Referee Howard Webb says he is concerned that too many incidents of play-acting could endanger the safety of footballers.
Webb's quick-thinking helped save the life of Bolton's Fabrice Muamba, 24, who collapsed on the pitch in March.
But he believes some players' tendency to play-act could cause referees not to react quickly enough.
"If people cry wolf too often then there is a possibility we will not react as we need to do," Webb said.
Muamba was effectively "dead" for 78 minutes after collapsing in the first half of the FA Cup quarter-final match against Tottenham.
However, the actions of Webb and medical staff on the scene has helped Muamba to make a remarkable recovery.
The official, 40, says it is vital referees are not criticised for stopping the flow of the game, if they are concerned about a player's condition.
"If we come under criticism for stopping the game too many times for doctors or physios to enter the field of play then maybe referees will be inclined not to stop the game," Webb added.
"I think the message we are trying to get across is that it is always better for referees to be safe rather than sorry, not to take chances and for everyone involved in the game to understand that a referee's first priority is to look after the players in the game he is taking charge of.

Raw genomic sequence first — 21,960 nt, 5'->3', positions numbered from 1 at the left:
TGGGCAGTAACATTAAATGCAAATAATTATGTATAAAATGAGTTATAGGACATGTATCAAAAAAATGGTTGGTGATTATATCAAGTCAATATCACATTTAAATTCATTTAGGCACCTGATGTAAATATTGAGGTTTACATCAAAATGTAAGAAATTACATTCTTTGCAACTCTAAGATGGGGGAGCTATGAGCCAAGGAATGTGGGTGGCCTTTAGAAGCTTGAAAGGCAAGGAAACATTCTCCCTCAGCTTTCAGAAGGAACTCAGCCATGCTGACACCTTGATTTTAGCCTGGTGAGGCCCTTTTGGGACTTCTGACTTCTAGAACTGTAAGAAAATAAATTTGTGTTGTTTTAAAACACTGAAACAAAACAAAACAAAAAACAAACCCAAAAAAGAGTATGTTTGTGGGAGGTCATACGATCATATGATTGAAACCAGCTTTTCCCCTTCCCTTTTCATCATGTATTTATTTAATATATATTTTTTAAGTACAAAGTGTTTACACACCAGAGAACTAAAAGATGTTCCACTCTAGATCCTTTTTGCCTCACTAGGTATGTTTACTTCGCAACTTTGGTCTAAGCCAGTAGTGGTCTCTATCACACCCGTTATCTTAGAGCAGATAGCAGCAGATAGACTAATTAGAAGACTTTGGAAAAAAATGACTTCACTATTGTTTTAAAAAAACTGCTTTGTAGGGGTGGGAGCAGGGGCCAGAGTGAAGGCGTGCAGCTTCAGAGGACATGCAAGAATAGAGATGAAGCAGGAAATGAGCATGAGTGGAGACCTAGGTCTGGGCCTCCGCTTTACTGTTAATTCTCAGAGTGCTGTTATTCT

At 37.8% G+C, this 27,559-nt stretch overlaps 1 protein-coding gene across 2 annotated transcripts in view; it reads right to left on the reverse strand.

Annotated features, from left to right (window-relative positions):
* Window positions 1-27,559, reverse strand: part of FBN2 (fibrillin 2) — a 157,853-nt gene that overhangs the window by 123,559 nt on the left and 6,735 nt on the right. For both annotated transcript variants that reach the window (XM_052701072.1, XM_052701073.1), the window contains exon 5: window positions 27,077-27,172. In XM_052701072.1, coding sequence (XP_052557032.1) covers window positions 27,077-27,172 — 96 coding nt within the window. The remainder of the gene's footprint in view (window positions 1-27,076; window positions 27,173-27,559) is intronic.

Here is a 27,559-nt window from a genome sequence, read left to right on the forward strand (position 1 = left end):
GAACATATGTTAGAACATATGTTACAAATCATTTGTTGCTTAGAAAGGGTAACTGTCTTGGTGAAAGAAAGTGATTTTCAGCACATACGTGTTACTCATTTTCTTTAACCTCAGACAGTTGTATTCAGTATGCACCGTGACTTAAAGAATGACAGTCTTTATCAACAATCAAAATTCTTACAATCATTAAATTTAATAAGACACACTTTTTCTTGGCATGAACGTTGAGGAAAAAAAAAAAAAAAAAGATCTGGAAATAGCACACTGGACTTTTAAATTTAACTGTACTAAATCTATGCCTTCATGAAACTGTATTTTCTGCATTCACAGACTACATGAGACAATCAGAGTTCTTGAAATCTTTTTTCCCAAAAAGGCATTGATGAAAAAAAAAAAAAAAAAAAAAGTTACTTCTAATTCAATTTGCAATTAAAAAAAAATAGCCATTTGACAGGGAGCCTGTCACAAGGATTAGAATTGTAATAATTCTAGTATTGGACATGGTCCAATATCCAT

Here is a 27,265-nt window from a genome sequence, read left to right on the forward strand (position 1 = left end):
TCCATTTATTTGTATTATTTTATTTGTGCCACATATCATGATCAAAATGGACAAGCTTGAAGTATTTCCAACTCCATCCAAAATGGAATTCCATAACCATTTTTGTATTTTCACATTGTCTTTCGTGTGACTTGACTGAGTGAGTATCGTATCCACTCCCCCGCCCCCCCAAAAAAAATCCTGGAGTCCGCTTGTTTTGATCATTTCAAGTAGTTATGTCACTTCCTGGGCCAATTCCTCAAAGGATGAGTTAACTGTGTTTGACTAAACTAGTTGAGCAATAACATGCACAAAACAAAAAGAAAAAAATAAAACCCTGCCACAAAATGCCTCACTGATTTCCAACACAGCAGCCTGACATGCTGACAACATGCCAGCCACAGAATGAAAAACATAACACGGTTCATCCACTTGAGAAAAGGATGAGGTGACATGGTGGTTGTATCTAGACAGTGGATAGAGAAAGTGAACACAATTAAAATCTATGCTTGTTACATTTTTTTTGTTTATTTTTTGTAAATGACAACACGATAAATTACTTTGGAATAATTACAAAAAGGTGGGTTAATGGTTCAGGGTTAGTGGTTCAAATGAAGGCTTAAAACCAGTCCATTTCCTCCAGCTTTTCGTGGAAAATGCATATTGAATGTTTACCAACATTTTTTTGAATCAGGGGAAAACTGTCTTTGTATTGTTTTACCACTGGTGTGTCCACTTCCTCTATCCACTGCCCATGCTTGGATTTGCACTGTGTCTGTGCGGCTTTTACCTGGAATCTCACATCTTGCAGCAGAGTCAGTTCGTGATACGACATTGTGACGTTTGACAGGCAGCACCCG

"If he does stop the play, and it turns out to be nothing, it is not the referee's fault because his priority is the players."
Webb, meanwhile, admitted it was the players' decision, rather than his, to ultimately abandon the game between Bolton and Tottenham.
"The players pretty much decided themselves," he said. "They were clearly of the mind they did not want to continue."
Bolton's doctor Jonathan Tobin, who swiftly treated the stricken Muamba on the scene, said no decision had been taken about the midfielder's playing future.
"It is still too early to be having those discussions," he said. "They will be decided by Fabrice and the cardiologists down in London."
Tobin added that he had been convinced that Muamba would not survive.
"Once we got to the hospital and the cardiologists took over the lead of the care and I could take a step back, then everything just hit me," he said.
"It was just awful. I was sitting in the corridor crying my eyes out.
"The stuff the guys did at the hospital was just phenomenal."